- Numerous cloud providers were responsible for the attacks, and Cloudflare cooperated with the unnamed providers to take down the botnet utilized in the DDoS attacks.
- It’s unknown what spurred the attacks over the weekend; according to Cloudflare, they had nothing to do with Killnet or the Super Bowl.
The largest known HTTP DDoS attack in history was one of many “hyper-volumetric” distributed denial-of-service attempts that Cloudflare Inc., a content delivery network provider, identified and stopped over the weekend of February 11–12.
Most DDoS attacks peaked at between 50 million and 70 million requests per second (rps), with the biggest attack topping 71 million rps. The biggest attack exceeded the previous HTTP DDoS record of 46 million rps in June 2022 by 35%.
The assaults were HTTP/2-based and came from more than 30,000 IP addresses, according to Cloudflare. Cloudflare targeted several websites for protection: a well-known gaming provider, cryptocurrency firms, hosting providers, and cloud computing platforms.
Numerous cloud providers were responsible for the attacks, and Cloudflare cooperated with the unnamed providers to take down the botnet utilized in the DDoS attacks. The business states that over the past year, it has observed increased threats from cloud computing providers.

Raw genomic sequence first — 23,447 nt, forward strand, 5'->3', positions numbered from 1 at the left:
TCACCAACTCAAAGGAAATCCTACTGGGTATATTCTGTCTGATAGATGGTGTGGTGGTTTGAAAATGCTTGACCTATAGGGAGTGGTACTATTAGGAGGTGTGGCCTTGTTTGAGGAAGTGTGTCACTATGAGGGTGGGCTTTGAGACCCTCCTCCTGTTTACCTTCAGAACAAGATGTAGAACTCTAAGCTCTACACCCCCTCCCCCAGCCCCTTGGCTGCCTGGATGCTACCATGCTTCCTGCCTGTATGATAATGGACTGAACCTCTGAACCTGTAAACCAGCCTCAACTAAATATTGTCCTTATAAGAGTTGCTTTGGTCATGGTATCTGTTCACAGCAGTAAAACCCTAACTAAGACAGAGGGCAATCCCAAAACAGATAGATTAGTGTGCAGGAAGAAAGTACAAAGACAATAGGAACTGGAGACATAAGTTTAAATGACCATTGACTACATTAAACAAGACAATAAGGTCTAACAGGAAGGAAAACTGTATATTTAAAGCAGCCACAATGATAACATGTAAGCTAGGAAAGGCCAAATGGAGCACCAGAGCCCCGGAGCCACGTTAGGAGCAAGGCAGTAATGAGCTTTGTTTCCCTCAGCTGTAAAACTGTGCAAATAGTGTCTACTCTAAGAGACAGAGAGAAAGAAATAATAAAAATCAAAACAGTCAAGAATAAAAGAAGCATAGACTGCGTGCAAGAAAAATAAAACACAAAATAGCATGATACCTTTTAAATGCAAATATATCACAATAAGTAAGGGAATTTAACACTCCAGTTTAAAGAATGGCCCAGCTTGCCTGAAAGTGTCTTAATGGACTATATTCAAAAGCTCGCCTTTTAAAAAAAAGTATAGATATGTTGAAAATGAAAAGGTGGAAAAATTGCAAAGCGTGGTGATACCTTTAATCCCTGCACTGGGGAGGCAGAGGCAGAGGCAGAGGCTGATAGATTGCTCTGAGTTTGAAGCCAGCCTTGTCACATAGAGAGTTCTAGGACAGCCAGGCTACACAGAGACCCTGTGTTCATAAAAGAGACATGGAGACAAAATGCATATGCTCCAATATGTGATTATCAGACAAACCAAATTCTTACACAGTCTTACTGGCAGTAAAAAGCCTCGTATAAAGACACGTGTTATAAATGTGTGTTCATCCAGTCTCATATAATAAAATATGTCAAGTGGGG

Cloudflare is giving service providers access to a free botnet threat feed in response to cloud computing providers being utilized as attack points. The stream provides providers with threat intelligence regarding attacks from within their autonomous systems and IP space.
It’s unknown what spurred the attacks over the weekend; according to Cloudflare, they had nothing to do with Killnet or the Super Bowl. A DDoS attack from the Russian Killnet hacker gang earlier last month targeted healthcare businesses.
According to Cloudflare, the size and complexity of DDoS attacks have grown over the past few months. The number of HTTP DDoS attacks rose 79% year-over-year, and the number of volumetric attacks exceeding 100 gigabits per second rose 67% quarter-over-year, according to Cloudflare’s fourth-quarter DDoS threat report, which was published in January.
Additionally, growing every year is the scale of DDoS attacks. Before Google Cloud announced in August that it had successfully repelled a DDoS attack that peaked at 46 million rps in June, the record as of June 14 of last year was 26 million rps. One in every four clients of Cloudflare reports having been the target of a Ransom DDOS assault or threats, as the number of Ransom DDoS attacks has also increased.